Thanks (8)
By Brend201
29th Apr 2021 13:26

The postmasters settled in the High Court in December 2019 and it seems likely that a large chunk of the settlement amount went to the company that provided funding for their case (litigation funder Therium). The poor victims appear to have got very little compensation relative to the suffering and distress that they endured. Yet the perpetrators appear to have avoided all personal responsibility, although they undoubtedly reaped the benefits along the way.

Thanks (5)
By AthenaSolutions
29th Apr 2021 15:55

What really gets me here is the delays. Justice delayed is justice denied. People had their health, finances, family life, mental health, self esteem, local reputations completely wrecked; some lost their liberty, some lost their lives. And for the victims, the lawyers got most of the settlement; so there has not even been financial reparation for this level of distress.
I cannot understand how this was allowed to fester this long . I accept that the the PO used its money and might to squash the victims, but I also cannot understand why it was left to the victims to form a support group 9 years after the Horizon implementation. Nothing from the CPS raised questions; no legal group helped them get together; and our profession equally did not pull together to go that extra mile.
Perhaps we accountants need a little self-reflection on this one also.

Thanks (2)
Replying to AthenaSolutions:
By North East Accountant
29th Apr 2021 17:45

Perhaps some in the profession did not go the extra mile but speaking for ourselves not only did we go an extra 100 miles we were there to carry our clients across the financial wasteland when they could no longer walk..... not getting paid for years on end either.

Thanks (0)
By Mr J Andrews
30th Apr 2021 09:21

A very concise article which demonstrates that the miscarriage of justice owing to a flawed computer system has not been, nor never will be, fully resolved. The ''Powers That Be'' were aware of shortcomings but akin to the Emperor's New Clothes, a pretence was allowed to continue.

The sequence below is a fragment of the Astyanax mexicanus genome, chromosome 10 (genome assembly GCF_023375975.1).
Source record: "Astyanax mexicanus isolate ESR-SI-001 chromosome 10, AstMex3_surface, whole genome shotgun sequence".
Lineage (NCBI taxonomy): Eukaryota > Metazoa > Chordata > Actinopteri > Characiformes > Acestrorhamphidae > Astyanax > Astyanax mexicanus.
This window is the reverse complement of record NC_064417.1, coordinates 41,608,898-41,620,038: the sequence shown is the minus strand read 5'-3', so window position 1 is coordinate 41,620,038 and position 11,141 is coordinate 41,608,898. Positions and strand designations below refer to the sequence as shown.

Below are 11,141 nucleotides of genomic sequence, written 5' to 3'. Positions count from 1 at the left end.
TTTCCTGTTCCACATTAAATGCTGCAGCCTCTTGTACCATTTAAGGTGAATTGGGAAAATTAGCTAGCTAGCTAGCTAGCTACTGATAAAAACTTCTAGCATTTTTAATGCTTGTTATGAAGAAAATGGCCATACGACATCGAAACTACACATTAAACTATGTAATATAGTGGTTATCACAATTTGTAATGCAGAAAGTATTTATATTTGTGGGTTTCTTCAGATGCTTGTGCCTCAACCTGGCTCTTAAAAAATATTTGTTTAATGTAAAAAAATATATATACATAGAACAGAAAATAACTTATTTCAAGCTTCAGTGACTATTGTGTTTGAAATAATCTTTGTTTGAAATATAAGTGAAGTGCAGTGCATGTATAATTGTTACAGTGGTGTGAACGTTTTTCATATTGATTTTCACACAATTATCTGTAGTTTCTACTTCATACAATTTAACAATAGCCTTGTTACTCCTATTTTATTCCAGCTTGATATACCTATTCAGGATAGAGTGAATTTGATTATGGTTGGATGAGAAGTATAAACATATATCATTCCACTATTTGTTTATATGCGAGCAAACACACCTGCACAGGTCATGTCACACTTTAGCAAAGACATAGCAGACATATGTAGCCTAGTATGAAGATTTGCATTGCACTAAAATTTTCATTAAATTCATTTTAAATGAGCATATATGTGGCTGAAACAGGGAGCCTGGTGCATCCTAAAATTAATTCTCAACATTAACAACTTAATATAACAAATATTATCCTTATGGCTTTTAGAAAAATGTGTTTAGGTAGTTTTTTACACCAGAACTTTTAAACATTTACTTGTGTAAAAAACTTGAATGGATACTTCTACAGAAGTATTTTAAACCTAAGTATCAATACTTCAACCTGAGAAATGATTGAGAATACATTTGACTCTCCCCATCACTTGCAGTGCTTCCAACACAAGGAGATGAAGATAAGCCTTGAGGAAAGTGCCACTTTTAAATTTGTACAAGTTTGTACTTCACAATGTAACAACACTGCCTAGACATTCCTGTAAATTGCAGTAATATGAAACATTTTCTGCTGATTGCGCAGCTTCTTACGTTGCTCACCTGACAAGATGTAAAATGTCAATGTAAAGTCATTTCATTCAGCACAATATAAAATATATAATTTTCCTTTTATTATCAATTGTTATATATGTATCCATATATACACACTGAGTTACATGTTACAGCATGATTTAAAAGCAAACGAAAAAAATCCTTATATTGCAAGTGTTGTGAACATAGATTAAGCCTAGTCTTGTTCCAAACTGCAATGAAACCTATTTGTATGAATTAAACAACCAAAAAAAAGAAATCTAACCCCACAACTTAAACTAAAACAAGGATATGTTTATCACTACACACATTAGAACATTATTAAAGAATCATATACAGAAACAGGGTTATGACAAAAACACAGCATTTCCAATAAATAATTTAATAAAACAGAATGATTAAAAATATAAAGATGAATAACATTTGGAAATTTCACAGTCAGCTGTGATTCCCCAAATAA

Both the HMRC hierarchy and the Profession are aware of the ridiculous shortcomings with MTD but have any lessons been learnt ? I think not.

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By Tornado
30th Apr 2021 10:25

I think 'Claims against HMRC 4 You' will appear sooner or later as more people feel pushed into making errors simply because they do not understand the software they will be required to use.

In other circumstances (e.g. Driving a car) a test has to be passed and a licence/Certificate issued before you are deemed competent to drive a car. It should be a requirement that you will only be required to use MTD associated software if HMRC have trained you in its use and issued you with a certificate of competence.

Thanks (1)
Replying to Tornado:
By North East Accountant
30th Apr 2021 12:49

That's a great idea.

Speaking of cars we had a garage owner who got Sage (no training required he said "it's a doodle this accounting lark") and when he was bored like to make journal entries just for the fun of it. Not real ones just various adjustments.

One year there was 170 odd none of which had any substance at all.

Thanks (0)
Replying to North East Accountant:
By Paul Crowley
04th May 2021 17:22

Second hand car dealer bought sage
Same version of its a doddle
first and only complete year showed a bank balance of £500,000, true figure £20,000 other way

He is now on a trade specific software
All together now 'the trial balance does not balance' but only £300,000 out

Thanks (0)
By carnmores
01st May 2021 16:59

And where was the DPP twiddling his thumbs ignoring a very important public issue. Sir Keir Starter hand back your knighthood